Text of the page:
Monday, 21 November 2011
A rose is a rose, is a rose, is a rose - Vogue 1230
Yeah sure, roses are pretty; they smell good and they make for good perfume. But after making this dress, my favourite rose ... is made out of cotton. Cotton with a shiny lame blend to be precise.
I bought this shiny smack-you-in-the-face red while honeymooning in Hawaii (along with a good many other fabrics!) and the moment I saw it I started fantasising about it's possibilities in dress form. Even though I was sitting on beaches with the love of my life, lathered in inappropriate amounts of sunscreen (my skin aint getting any younger!) with Janome safely far away at home in Melbourne, Australia ... I could not switch my sewing brain off. In fact, relaxing on the sand sipping mojitos and making sandcastles (it's a hard life) actually increased my drive for creativity. What idea started forming in my mind as I stared at this shiny red cotton fabric? Roses. Of course. I must be a marketers dream, I have such mainstream associations. I knew I wanted to make a dress for my good friends wedding coming up early December, and thought that a cute cocktail dress with this fabric should fit the bill perfectly. So I started going through the catalogue in my mind of what I wanted the dress to look like and I knew I wanted to make the bodice using a pattern I'd played with before, Vogue 1230.
Looks a bit different huh! Especially in the lilac colour. I'd used the bodice before on my red lace Michelle my belle dress and I loved the flattering pleats on the bodice and the round neck line on the front and the back of the bodice. It's also a more conservative neckline and gives a more 'church' cleavage, versus the 'hello I'm female' neckline, which I have to admit, I'm a tad partial to. (Guilty!) So the only part of this pattern that I used is the bodice and I made my own sleeves (clearly) and skirt. I cut the bodice 1.5cm below the waist point on the pattern, which added the seam allowance and then joined it to my skirt that I'd made with my own pattern, which meant that I now how a waist seam.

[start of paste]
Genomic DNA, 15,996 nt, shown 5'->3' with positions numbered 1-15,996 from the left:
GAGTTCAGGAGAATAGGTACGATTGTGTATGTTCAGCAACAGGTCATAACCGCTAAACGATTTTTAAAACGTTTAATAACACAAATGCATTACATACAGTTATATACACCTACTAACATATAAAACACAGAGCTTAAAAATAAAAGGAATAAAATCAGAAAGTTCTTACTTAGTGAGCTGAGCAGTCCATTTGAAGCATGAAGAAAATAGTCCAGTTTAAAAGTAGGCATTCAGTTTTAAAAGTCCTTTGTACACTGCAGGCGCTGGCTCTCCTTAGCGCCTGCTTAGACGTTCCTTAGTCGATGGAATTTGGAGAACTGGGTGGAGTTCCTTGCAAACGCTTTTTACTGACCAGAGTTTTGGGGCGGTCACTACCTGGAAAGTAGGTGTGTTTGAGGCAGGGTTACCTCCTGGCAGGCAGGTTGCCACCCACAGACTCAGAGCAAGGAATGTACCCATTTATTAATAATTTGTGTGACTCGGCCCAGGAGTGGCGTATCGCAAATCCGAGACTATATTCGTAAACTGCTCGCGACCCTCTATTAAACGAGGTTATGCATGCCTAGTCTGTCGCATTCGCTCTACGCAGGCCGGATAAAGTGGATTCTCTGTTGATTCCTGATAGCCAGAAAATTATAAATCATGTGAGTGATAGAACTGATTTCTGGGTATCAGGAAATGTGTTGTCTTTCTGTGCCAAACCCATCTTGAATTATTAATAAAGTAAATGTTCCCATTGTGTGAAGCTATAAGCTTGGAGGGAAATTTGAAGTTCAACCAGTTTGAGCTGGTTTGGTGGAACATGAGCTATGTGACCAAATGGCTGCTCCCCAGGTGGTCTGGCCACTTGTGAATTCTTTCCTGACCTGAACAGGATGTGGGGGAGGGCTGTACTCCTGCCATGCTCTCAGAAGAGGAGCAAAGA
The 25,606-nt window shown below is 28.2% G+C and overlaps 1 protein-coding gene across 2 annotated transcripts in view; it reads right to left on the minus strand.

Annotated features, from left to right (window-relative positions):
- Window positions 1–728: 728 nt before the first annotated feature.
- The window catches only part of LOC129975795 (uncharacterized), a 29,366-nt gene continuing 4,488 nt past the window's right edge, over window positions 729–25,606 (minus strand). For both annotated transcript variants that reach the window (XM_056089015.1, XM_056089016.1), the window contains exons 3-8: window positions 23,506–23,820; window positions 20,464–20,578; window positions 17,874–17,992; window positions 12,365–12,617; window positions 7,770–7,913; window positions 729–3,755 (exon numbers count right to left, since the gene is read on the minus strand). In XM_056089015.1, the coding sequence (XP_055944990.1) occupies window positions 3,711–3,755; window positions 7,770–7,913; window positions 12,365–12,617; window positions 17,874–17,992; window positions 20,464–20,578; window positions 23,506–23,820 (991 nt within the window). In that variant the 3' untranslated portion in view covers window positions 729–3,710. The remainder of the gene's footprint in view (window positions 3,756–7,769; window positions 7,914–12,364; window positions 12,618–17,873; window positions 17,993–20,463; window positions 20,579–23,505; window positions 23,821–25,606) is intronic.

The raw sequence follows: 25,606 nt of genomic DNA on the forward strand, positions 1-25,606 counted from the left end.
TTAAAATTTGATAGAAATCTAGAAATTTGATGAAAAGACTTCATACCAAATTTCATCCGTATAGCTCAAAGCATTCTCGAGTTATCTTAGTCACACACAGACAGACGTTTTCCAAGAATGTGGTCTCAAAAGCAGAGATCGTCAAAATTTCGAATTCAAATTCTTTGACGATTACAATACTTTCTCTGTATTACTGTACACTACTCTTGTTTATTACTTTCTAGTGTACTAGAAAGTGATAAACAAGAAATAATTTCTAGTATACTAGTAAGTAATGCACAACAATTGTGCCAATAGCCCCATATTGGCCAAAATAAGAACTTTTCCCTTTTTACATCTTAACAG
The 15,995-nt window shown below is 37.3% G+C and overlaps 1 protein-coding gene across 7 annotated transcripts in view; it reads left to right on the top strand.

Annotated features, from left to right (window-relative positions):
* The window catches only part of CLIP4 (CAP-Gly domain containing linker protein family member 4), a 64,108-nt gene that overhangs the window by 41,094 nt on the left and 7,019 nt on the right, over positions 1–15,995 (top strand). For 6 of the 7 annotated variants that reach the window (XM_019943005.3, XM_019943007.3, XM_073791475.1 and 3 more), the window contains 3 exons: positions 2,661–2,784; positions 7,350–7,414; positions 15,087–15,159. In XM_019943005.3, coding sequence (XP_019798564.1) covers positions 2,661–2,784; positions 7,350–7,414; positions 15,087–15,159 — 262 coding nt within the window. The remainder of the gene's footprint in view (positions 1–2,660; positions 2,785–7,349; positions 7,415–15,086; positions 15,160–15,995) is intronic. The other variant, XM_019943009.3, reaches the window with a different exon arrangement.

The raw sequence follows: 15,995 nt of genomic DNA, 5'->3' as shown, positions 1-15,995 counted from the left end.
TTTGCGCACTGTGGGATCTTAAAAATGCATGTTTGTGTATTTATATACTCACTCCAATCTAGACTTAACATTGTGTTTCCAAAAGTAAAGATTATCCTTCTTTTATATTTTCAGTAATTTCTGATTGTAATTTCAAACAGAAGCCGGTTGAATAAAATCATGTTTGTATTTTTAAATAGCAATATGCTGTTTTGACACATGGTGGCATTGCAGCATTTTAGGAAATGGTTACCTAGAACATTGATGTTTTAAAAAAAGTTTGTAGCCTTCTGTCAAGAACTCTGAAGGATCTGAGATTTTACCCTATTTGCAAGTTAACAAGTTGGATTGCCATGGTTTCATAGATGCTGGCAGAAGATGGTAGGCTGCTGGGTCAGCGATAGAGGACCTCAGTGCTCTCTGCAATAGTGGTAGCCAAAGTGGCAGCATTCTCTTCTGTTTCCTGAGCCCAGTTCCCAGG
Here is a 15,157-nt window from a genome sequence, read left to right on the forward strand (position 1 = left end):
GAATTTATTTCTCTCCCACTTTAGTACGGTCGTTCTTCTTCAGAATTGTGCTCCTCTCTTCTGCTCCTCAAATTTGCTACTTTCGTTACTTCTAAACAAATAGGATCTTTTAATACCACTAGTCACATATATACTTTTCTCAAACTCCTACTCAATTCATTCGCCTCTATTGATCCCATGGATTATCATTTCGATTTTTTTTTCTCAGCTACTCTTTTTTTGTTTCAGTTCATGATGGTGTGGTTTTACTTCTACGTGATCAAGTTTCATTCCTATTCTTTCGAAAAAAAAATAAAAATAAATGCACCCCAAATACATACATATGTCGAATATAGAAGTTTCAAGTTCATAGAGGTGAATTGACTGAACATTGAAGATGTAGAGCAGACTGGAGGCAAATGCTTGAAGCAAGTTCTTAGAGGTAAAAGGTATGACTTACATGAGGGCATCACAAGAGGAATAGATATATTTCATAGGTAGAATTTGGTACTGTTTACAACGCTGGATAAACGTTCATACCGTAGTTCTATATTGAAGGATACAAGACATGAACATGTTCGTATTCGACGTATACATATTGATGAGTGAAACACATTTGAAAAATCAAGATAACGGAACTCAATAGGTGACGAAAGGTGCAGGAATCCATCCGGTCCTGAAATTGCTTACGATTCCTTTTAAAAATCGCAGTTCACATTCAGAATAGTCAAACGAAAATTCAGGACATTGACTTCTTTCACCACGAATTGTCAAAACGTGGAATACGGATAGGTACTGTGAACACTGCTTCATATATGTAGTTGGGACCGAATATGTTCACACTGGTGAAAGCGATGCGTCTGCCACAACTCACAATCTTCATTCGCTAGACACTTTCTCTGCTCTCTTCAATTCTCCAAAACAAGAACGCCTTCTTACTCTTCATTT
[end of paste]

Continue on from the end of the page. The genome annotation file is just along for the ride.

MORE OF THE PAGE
What's nice about the neckline with the pleats is it gives a really pretty shape, but doesn't take away from the feature which is the sleeves. I didn't want to make the dress too busy.
You know, every day my brain starts thinking overtime of new design ideas and ways to chop and change a pattern. I'm constantly thinking of how I can make something look classic, but with a twist. The thing about trying out new things, is that most of it is in your head and until you try it you don't know if it's going to work or not. A LOT of things that I've translated from my brain onto fabric ends up being a massive fail. I have sad, sad piles of UFO's (un finished objects) lying (squashed unceremoniously) dejectedly in my over crowded closet. That's why it's so nice when an idea you have cooking in your brain actually WORKS!